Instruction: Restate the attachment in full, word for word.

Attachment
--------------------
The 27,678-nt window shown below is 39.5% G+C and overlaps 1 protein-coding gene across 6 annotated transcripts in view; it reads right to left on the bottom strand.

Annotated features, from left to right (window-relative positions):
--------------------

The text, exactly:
The 27,678-nt window shown below is 39.5% G+C and overlaps 1 protein-coding gene across 6 annotated transcripts in view; it reads right to left on the bottom strand.

Annotated features, from left to right (window-relative positions):